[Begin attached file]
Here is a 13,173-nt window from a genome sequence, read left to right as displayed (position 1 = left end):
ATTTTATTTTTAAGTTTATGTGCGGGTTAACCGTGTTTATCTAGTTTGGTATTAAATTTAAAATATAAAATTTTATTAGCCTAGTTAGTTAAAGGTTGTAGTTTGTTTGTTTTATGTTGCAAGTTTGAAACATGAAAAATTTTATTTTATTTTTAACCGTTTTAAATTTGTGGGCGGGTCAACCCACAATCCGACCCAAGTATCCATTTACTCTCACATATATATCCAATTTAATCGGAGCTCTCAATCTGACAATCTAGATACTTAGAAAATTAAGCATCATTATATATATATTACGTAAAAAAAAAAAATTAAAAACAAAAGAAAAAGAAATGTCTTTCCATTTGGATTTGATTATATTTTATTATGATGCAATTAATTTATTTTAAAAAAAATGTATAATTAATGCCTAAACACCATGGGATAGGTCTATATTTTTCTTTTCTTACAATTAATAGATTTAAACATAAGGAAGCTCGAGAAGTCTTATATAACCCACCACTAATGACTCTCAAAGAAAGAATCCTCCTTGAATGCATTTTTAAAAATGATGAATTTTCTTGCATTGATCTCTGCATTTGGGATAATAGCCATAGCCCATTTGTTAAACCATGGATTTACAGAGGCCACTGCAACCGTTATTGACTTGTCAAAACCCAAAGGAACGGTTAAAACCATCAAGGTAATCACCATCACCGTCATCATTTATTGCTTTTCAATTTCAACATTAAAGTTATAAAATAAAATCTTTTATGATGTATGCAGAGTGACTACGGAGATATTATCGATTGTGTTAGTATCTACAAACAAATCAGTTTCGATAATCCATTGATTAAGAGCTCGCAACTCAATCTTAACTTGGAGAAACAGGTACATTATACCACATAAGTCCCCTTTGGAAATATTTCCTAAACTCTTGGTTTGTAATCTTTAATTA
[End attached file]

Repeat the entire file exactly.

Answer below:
Here is a 13,173-nt window from a genome sequence, read left to right as displayed (position 1 = left end):
ATTTTATTTTTAAGTTTATGTGCGGGTTAACCGTGTTTATCTAGTTTGGTATTAAATTTAAAATATAAAATTTTATTAGCCTAGTTAGTTAAAGGTTGTAGTTTGTTTGTTTTATGTTGCAAGTTTGAAACATGAAAAATTTTATTTTATTTTTAACCGTTTTAAATTTGTGGGCGGGTCAACCCACAATCCGACCCAAGTATCCATTTACTCTCACATATATATCCAATTTAATCGGAGCTCTCAATCTGACAATCTAGATACTTAGAAAATTAAGCATCATTATATATATATTACGTAAAAAAAAAAAATTAAAAACAAAAGAAAAAGAAATGTCTTTCCATTTGGATTTGATTATATTTTATTATGATGCAATTAATTTATTTTAAAAAAAATGTATAATTAATGCCTAAACACCATGGGATAGGTCTATATTTTTCTTTTCTTACAATTAATAGATTTAAACATAAGGAAGCTCGAGAAGTCTTATATAACCCACCACTAATGACTCTCAAAGAAAGAATCCTCCTTGAATGCATTTTTAAAAATGATGAATTTTCTTGCATTGATCTCTGCATTTGGGATAATAGCCATAGCCCATTTGTTAAACCATGGATTTACAGAGGCCACTGCAACCGTTATTGACTTGTCAAAACCCAAAGGAACGGTTAAAACCATCAAGGTAATCACCATCACCGTCATCATTTATTGCTTTTCAATTTCAACATTAAAGTTATAAAATAAAATCTTTTATGATGTATGCAGAGTGACTACGGAGATATTATCGATTGTGTTAGTATCTACAAACAAATCAGTTTCGATAATCCATTGATTAAGAGCTCGCAACTCAATCTTAACTTGGAGAAACAGGTACATTATACCACATAAGTCCCCTTTGGAAATATTTCCTAAACTCTTGGTTTGTAATCTTTAATTA